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Folklore Posts by ryaner

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Easky (Natural Rock Feature)

"Local tradition says that should you walk through the crack in the rock three times, the rock will close on you."

Soulbury (Standing Stone / Menhir)

Some cite a legend that the stone rolls down the low hill every night at midnight only to reappear each morning, though sceptics scoff at such superstition and say it only happens every Halloween.

The Guardian, 5/4/16

;-)

Ticknevin (Bullaun Stone)

From archaeology.ie:

A circular hollow (diam. 0.4m; D 0.25m) in a natural rock outcrop is known locally as the 'Wart Well'. Traditionally, the 'well' appeared after St Brigid's horse left a hoof-mark in the stone. For a cure, it must be visited three times; a pin is left at the first visit and at the third visit the pins and warts will have disappeared.

Cluain tSalach (Standing Stone / Menhir)

The small 'wishing stone of Mevagh' (now missing) is said to have rested on top of the standing stone.

Bellewstown (Artificial Mound)

The Irish translation given on the OS map sheet 43 for Bellewstown is Baile an Bheileogaigh. Beile or bile is the name given to old inauguration trees. So the town of the inauguration tree of the Ogaigh's (possibly another version of Haughey?)
However, on the western approach to the town is a sign that says Sliabh B.(aile) na gCailleach, the Hill of the town of the Hag.

Greenanstown (Standing Stones)

Know locally as the Jack Stones, they are said to have been thrown to here from Tara by the legendary hero Finn MacCool.
(Throwing stones seems to have been a rather common habit of old Finn.)

Grange (Sacred Well)

... a ploughman was ploughing an area within the nearby graveyard, and was advised not to continue as it was holy ground. He responded by saying 'St. Mobhí or St. Mobhó, I'll plough my frough before I go', at which point the ground opened up and swallowed him, with his horses and plough.

from: Ancient & Holy Wells of Dublin
by Gary Branigan
published by The History Press Ireland

Raheendhu/Ballinascorney (Rath)

From:

"The History and Antiquities of Tallaght In The County of Dublin" By William Domville Handcock, M.A.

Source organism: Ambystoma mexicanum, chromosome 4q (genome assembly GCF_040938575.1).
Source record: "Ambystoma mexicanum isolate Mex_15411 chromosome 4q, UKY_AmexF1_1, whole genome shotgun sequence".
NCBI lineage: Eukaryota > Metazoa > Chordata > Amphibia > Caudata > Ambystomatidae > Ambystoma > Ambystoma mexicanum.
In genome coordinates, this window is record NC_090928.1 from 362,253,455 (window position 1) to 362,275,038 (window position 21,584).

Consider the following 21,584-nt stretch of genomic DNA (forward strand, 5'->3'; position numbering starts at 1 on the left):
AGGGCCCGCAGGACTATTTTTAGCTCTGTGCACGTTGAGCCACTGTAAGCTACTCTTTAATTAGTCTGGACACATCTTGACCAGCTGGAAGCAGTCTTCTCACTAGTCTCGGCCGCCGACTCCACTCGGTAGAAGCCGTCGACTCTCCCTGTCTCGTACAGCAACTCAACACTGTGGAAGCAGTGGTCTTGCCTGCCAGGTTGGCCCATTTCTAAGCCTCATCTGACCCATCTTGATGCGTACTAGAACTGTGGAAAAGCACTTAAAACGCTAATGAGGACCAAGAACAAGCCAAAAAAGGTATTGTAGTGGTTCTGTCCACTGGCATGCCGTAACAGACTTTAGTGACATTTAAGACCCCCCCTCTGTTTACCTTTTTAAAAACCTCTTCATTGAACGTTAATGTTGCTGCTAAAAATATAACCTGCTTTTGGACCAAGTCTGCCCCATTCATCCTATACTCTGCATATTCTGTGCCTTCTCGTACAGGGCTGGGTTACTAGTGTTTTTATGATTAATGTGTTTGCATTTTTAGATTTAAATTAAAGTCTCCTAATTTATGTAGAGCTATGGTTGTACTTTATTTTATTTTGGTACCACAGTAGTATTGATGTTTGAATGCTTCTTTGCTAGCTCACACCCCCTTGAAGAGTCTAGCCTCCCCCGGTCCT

Second Edition Revised and Enlarged. Dublin, 1899

The mountains and hills in the parish are :- Mountpelier; Slievenabawnoge, or the mountain of the lea; the hill of Ballymorefinn, or Finn's great town; Slievebane, or the white mountain; the mountain of Glassavullaun, or the stream of the little summit; Kippure, or the trunk of the yew tree; the Black hill; Seeghane, or the seat; Carrig (i.e., the rock); and Bryan's hill.
Amongst objects of archaeological interest dating from primeval times there are in the townland of Ballinascorney a rath called Raheendhu, or the black fort, and two stone circles enclosing the remains of a cromlech called the cairn of the second rock or the red hero?; in the townland of Ballymana a place of sepulture called Knockanvinidee, or the rennet hill?; in the town -land of Mountseskin a place of sepulture called Knockannavea, or the ravens' hill, and a mound called the Bakinghouse hill; and in the townland of Glassamucky a place of sepulture called, Knockanteedan, or the little hill of the blasts or gusts; while in the townland of Castlekelly there are a number of sepulchral mounds including three known respectively as Meave's hill, the hill of the rowan tree, and the red hill, as well as a cromlech and some stone circles; and on the hill called Seeghane, or the seat, there are a cairn and two cromlechs.

Amongst the wells in the parish are the following: - St. Paul's well, in the town-land of Kiltalown; Moling's well or the Piper's well in- the townland of Corbally; the Fairy well, near Tymon Castle; the Lime Kiln well at Balrothery; the Chapel well, on the brink of the Dodder near Tallaght village; and St. Columkille’s well in the townland of Oldcourt.

(The parish he refers to at the beginning of the entry is Tallaght. This passage includes a mention of the rath, but it also contains mentions of other known, and less well-known sites. Hmmmm.)

Aghascrebagh (Standing Stone / Menhir)

Local people are often concerned about the implications of their actions in relation to historic monuments and archaeological features in general. Many will not touch such features on their land in fear of some repercussions by the fairies. A former landowner of the ogham stone, who lived in the now ruined cottage close by, decided he wanted to remove the stone and began to dig around it. However, bad fortune was to follow, for no sooner had he started work than water began to rise in the byre bringing havoc to his buildings and his animals. When the farmer decided to stop the digging work normality returned to his farm holdings.
Local tales passed down from generation to generation also tell of one landowner, a giant of a man, who was tied to the nearby standing stone for some misdemeanor and guarded there by twelve strong men. However the landowner broke away from the stone and killed all the guards who traditions says were buried in the graveyard across the road. The story goes on to say that the landowner himself is buried under the ogham stone.

Taken from the info. board, erected by the Environment & Heritage Service and Omagh District Council

Lugmore Cist

In his book "All Roads Lead to Tallaght" (published by South Dublin Libraries), Patrick Healy says: "According to Malachi Horan this was known as Kenny's Stone from a man named Kenny who found an urn full of gold in it."
Taxi-driving, graphic artist with a penchant for high hills and low boulders. Currently residing in Tallaght where I can escape to the wildernesses of Wicklow within 10 minutes.

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